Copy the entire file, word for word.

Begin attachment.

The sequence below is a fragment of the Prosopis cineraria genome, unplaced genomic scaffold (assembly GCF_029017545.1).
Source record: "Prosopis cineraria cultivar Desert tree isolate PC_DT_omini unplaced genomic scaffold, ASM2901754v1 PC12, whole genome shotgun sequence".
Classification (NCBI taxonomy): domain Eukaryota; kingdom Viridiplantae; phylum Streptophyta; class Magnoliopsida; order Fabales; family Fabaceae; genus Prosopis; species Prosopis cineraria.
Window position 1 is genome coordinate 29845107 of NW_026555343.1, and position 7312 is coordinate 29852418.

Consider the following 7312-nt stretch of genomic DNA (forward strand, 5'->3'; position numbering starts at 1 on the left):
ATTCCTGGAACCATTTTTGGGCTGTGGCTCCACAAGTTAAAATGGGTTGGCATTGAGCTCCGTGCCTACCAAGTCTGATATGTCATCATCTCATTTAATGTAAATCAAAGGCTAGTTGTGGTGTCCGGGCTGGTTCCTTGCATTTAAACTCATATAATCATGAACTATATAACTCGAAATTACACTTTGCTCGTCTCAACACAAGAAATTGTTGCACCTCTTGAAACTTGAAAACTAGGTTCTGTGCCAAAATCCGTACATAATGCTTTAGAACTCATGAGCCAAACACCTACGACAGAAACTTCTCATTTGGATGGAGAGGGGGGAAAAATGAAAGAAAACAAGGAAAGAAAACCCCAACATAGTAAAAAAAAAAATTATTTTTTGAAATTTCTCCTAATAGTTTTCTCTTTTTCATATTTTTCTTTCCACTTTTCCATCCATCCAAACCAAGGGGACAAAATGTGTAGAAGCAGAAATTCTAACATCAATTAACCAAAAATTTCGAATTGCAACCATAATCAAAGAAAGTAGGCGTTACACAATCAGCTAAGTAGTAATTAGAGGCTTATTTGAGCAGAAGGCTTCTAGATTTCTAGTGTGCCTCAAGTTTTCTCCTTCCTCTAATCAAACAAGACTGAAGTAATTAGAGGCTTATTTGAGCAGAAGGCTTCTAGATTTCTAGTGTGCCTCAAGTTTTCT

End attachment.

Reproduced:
The sequence below is a fragment of the Prosopis cineraria genome, unplaced genomic scaffold (assembly GCF_029017545.1).
Source record: "Prosopis cineraria cultivar Desert tree isolate PC_DT_omini unplaced genomic scaffold, ASM2901754v1 PC12, whole genome shotgun sequence".
Classification (NCBI taxonomy): domain Eukaryota; kingdom Viridiplantae; phylum Streptophyta; class Magnoliopsida; order Fabales; family Fabaceae; genus Prosopis; species Prosopis cineraria.
Window position 1 is genome coordinate 29845107 of NW_026555343.1, and position 7312 is coordinate 29852418.

Consider the following 7312-nt stretch of genomic DNA (forward strand, 5'->3'; position numbering starts at 1 on the left):
ATTCCTGGAACCATTTTTGGGCTGTGGCTCCACAAGTTAAAATGGGTTGGCATTGAGCTCCGTGCCTACCAAGTCTGATATGTCATCATCTCATTTAATGTAAATCAAAGGCTAGTTGTGGTGTCCGGGCTGGTTCCTTGCATTTAAACTCATATAATCATGAACTATATAACTCGAAATTACACTTTGCTCGTCTCAACACAAGAAATTGTTGCACCTCTTGAAACTTGAAAACTAGGTTCTGTGCCAAAATCCGTACATAATGCTTTAGAACTCATGAGCCAAACACCTACGACAGAAACTTCTCATTTGGATGGAGAGGGGGGAAAAATGAAAGAAAACAAGGAAAGAAAACCCCAACATAGTAAAAAAAAAAATTATTTTTTGAAATTTCTCCTAATAGTTTTCTCTTTTTCATATTTTTCTTTCCACTTTTCCATCCATCCAAACCAAGGGGACAAAATGTGTAGAAGCAGAAATTCTAACATCAATTAACCAAAAATTTCGAATTGCAACCATAATCAAAGAAAGTAGGCGTTACACAATCAGCTAAGTAGTAATTAGAGGCTTATTTGAGCAGAAGGCTTCTAGATTTCTAGTGTGCCTCAAGTTTTCTCCTTCCTCTAATCAAACAAGACTGAAGTAATTAGAGGCTTATTTGAGCAGAAGGCTTCTAGATTTCTAGTGTGCCTCAAGTTTTCT